Amanda’s research interests include learning about the long-term impact of childhood illness on caregivers, children, and siblings. Her professional experience motivates her to continue looking at how child life specialists can work as part of the multidisciplinary team to effectively support children, caregivers and siblings in the healthcare environment. Her work would focus on examining the link between utilizing child life interventions to promote positive coping for children, caregivers, and siblings. Specifically, she would like to look at how those early experiences in healthcare impact future coping and how healthcare professionals, such as child life specialists, can work to mitigate long-term negative effects. Other areas of interest and relevant to her passion include family stress and coping, parent-child relationships, and promoting resiliency.
Isaac Trussoni is in his second year as a Master’s student in Afro-American studies. He has been a part of the CAFE lab since he was an undergraduate student at UW Madison. He is interested in research with Black families and Black fathers.
Joana Arengo is a first-year graduate student in the MS in Human Ecology program. She is a recent graduate from UW-Madison where she studied Human Development and Family Studies with a certificate in Health and the Humanities. Joana is passionate about working with families and children, primarily in a healthcare setting. Additionally, she is interested in various prevention-based interventions that would improve the quality of life for families within vulnerable communities.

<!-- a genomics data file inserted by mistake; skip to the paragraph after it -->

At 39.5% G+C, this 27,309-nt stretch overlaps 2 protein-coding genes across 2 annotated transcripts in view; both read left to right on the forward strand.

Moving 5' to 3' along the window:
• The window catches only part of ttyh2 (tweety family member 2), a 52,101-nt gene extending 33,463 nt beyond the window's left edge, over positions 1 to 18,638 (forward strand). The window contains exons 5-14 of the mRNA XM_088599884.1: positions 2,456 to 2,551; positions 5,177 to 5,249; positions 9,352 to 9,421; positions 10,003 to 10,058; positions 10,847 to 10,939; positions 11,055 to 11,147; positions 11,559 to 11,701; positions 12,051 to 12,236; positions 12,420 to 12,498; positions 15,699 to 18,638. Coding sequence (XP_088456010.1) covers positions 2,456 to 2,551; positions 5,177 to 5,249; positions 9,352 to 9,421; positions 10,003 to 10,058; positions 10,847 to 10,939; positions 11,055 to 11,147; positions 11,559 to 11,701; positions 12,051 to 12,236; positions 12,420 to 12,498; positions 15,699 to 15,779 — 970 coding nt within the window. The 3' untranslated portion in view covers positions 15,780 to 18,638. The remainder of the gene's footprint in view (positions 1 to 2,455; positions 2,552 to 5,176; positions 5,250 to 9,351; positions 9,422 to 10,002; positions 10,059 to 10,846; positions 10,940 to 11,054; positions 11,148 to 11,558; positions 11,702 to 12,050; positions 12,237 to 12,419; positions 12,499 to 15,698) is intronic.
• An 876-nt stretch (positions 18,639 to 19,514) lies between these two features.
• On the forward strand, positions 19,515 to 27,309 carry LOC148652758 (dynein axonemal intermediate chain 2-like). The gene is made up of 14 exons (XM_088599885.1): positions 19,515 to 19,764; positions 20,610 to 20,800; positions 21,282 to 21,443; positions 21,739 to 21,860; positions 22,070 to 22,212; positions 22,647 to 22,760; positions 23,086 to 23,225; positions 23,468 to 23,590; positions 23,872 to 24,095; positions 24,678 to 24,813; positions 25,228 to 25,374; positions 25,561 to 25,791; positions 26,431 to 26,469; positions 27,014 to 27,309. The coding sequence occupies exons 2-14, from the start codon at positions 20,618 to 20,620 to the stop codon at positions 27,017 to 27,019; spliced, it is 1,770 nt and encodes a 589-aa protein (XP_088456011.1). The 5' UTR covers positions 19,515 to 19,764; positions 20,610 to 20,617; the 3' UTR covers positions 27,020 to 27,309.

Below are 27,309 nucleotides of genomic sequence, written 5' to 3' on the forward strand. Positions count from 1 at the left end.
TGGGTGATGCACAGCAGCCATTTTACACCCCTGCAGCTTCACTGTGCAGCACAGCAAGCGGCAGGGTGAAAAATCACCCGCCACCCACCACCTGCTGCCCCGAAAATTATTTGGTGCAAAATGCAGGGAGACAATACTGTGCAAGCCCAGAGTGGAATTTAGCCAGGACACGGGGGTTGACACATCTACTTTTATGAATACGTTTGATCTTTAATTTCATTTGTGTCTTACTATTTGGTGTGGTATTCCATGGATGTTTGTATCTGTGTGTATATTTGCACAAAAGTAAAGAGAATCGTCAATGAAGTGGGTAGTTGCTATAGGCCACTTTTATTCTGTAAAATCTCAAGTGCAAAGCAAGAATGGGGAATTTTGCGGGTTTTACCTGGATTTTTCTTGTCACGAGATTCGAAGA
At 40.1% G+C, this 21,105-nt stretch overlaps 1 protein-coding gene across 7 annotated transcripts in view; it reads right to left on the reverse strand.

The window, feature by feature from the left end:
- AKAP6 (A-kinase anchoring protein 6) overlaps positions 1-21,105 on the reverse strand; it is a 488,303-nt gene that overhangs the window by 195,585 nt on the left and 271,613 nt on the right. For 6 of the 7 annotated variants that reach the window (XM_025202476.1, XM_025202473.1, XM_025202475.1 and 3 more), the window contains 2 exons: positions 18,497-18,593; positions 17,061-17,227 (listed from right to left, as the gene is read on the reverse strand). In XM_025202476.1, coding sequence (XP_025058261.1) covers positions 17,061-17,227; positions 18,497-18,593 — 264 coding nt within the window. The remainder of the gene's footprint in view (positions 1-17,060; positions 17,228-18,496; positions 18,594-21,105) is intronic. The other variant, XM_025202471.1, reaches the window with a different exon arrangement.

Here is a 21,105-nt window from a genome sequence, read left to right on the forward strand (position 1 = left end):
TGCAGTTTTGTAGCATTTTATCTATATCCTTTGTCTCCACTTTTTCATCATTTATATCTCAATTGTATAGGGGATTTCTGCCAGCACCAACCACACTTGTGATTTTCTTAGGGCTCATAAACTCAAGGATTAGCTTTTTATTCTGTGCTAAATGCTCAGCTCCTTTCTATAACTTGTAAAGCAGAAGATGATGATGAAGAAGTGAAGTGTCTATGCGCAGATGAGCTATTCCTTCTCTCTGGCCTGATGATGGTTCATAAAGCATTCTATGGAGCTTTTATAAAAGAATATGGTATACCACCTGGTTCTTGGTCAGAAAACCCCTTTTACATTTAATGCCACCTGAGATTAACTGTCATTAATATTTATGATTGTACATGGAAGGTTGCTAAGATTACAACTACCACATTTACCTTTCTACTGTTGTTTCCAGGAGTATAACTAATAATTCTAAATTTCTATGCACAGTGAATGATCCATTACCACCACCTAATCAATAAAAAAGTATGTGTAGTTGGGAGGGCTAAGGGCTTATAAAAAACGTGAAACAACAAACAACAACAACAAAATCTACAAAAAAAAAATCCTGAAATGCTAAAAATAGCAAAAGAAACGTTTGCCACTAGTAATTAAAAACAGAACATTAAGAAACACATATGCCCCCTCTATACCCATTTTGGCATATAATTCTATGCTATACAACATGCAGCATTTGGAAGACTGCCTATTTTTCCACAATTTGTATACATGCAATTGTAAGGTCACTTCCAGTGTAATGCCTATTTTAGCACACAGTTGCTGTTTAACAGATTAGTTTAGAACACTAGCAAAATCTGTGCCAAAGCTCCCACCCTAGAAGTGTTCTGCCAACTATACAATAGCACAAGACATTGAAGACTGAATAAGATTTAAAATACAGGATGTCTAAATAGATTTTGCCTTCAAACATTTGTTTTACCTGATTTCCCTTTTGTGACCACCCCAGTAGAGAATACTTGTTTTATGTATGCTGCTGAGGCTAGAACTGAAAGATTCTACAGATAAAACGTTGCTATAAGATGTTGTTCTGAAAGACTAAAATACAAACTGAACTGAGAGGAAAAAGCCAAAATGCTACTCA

Elizandra Sandoval is a Senior at the University of Wisconsin – Madison double majoring in
Human Development and Family Studies and Psychology. She is a Ronald E. McNair Post Baccalaureate Scholar researching sense of belonging among Latinx students at predominantly White institutions. Using the Psychosociocultural (PSC) Model (Gloria & Rodriguez, 2002; Castellanos & Gloria, 2007) to assess students’ educational experiences, her research discusses resilience, familismo, and ethnic identity as domains contributing to the Latinx college student experience. Elizandra intentionally highlights Mexican-American culture, generational status, and the institutional context to address current gaps in literature.
Emma Mae Mortensen
Emma is a Senior at UW-Madison majoring in Human Development and Family Studies with